Colorado schools plan to reopen in September, although there have been warnings of a fall outbreak by state epidemiologists. The Colorado Department of Education has been working on guidelines to help school district officials design safety plans. Some of the recommendations include dividing students into small groups if 6 feet physical distance cannot be maintained, directing the flow of student movement, and using physical barriers to decrease the risk of transmission.
Some teachers are applying for the federal Education Stabilization Fund — Rethink K12 Education Models grant to help create high-quality remote learning opportunities.
Connecticut recently released a framework to reopen all school districts statewide in the fall. In-person classes, however, are still contingent upon the state’s successful COVID-19 containment efforts. While the goal is to return to full-time instruction, school may be canceled to contain isolated COVID-19 outbreaks.
Schools are advised to organize groups of students and teachers into a cohort so each team functions independently as much as possible. The DOE also urges staff to use gyms and auditoriums for classes in order to maximize social distancing. Schools staff and students will be expected to have face coverings when inside the school building.
Public schools in New Haven have the option to start the new academic year online, while schools in Bridgeport will resume in-person instruction.
The state’s Department of Education recently announced guidance for reopening schools for the new academic year. This includes several opening scenarios based on the health of the community.
Some of the recommendations are: requiring staff and students in grades 4-12 to wear masks. Face coverings for children in Pre-K through third grade are recommended. Other recommendations include using individual desks (which should be facing the same direction), minimizing or eliminating table seating, directing the flow of people in hallways and corridors to one-way only.
The DOE also recommends that schools use outdoor spaces as much as possible and allow more time for recess in order to avoid crowing.
The commissioner of education of Florida, a current hotspot of new coronavirus cases, signed an executive order on July 6 ordering schools to reopen for in-person instruction in the fall, unless barred by state or local health directives. Schools in the Miami Dade district will be able to choose between daily attendance at school, full-time remote learning, or a combination of both.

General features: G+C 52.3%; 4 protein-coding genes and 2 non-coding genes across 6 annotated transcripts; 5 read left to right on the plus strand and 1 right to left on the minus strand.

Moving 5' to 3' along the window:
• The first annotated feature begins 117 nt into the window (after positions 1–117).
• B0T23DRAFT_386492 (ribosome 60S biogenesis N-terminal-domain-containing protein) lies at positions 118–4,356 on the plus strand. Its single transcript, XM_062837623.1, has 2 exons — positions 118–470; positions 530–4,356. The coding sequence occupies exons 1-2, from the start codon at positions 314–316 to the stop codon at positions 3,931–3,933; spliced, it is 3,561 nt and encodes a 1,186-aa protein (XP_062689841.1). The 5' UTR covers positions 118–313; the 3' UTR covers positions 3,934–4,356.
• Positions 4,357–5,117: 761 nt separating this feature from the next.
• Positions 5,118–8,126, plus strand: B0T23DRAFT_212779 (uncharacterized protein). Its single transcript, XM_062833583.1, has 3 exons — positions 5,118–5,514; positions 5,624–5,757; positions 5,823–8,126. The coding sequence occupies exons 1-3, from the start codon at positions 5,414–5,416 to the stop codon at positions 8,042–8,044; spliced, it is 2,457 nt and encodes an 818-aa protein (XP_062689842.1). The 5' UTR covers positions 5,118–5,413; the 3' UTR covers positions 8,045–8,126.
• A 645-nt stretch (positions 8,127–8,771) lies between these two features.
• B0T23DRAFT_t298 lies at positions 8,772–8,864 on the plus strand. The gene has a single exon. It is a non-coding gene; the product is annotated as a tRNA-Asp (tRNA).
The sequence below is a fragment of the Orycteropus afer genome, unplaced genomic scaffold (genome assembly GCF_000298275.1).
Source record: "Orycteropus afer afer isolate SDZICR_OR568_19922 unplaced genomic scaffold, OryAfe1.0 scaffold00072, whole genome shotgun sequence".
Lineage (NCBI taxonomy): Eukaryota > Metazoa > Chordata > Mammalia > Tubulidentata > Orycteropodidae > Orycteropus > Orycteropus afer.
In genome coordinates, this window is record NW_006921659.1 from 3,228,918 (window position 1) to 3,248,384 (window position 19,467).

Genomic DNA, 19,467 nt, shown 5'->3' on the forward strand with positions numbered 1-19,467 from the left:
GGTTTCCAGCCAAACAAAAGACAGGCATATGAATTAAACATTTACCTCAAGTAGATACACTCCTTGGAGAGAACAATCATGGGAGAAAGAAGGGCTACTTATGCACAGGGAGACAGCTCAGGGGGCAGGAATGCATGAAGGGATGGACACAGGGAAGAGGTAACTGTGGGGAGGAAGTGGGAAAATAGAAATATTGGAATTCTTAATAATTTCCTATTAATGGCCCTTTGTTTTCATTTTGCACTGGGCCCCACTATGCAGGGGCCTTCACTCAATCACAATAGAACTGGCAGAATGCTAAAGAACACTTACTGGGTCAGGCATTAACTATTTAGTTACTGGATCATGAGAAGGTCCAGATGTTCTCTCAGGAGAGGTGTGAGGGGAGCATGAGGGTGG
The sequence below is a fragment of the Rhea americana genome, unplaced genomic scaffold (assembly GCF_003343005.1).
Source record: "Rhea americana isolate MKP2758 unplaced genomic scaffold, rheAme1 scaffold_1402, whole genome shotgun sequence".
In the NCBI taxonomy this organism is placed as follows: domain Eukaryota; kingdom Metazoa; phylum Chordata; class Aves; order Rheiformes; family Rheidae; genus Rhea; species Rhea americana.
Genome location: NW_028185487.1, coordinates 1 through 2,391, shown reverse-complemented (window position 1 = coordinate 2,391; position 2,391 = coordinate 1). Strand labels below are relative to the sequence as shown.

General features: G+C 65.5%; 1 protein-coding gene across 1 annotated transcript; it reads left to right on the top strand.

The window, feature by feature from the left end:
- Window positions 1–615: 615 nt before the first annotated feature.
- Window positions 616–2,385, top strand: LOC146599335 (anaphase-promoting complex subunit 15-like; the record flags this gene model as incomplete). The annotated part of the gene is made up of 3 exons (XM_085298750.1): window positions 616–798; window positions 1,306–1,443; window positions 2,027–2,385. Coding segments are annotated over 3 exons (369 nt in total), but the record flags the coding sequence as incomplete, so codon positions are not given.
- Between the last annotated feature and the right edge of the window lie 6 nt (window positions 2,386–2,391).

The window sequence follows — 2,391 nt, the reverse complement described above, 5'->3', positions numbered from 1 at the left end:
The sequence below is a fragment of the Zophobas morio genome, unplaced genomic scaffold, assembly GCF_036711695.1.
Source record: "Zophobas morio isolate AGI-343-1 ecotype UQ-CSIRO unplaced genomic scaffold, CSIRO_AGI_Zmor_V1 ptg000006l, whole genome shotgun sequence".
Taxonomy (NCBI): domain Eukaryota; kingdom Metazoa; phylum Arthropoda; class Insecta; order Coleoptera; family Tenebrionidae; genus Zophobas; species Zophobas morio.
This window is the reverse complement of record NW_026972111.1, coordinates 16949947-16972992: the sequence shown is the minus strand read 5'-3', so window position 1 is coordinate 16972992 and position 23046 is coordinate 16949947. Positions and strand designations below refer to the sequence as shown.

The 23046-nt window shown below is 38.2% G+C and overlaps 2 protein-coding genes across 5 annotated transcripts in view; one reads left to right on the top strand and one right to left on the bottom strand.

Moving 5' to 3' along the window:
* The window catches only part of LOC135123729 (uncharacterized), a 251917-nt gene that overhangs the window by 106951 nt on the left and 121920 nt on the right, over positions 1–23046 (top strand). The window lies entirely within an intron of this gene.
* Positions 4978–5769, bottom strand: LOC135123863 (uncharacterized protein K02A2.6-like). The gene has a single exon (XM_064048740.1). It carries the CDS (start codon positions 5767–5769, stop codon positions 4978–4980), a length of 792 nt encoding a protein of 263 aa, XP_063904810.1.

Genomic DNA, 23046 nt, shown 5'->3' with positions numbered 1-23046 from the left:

In June, state education officials announced recommendations for reopening schools. The recommendations included an incremental reopening of K-12 and postsecondary institutions for summer programs held in June and July, with schools expanding to full capacity when the academic year starts in August.
Recommendations to redesign the school day in order to reduce the risk of contracting and spreading the coronavirus include keeping groups of students together throughout the day and converting cafeterias, libraries, gymnasiums, auditoriums, and outdoor areas into classroom space. It is also recommended that students have lunch in their classroom or outdoors and that schools move nonessential furniture and equipment out of classrooms to increase distance between students.
The Georgia Department of Education and the state’s Department of Public Health developed guidelines to help school districts plan strategies for reopening schools. The guide focuses on the health and physical requirements necessary for reopening school buildings.
The recommendations in the guidelines include creating walking zones for in-person drop-off with at least 6 feet distance between staff and families as well as scheduling pickup times to limit the number of people at the same time and place. Closing every other row of seats and allowing one child to a seat on school buses is also recommended. Schools are advised to require students to wash their desks daily and ban the sharing of pens and other writing materials.
Public schools in Atlanta, which will start the new school year on Aug. 24, will do so online. Resuming in-person instruction is contingent on local coronavirus trends.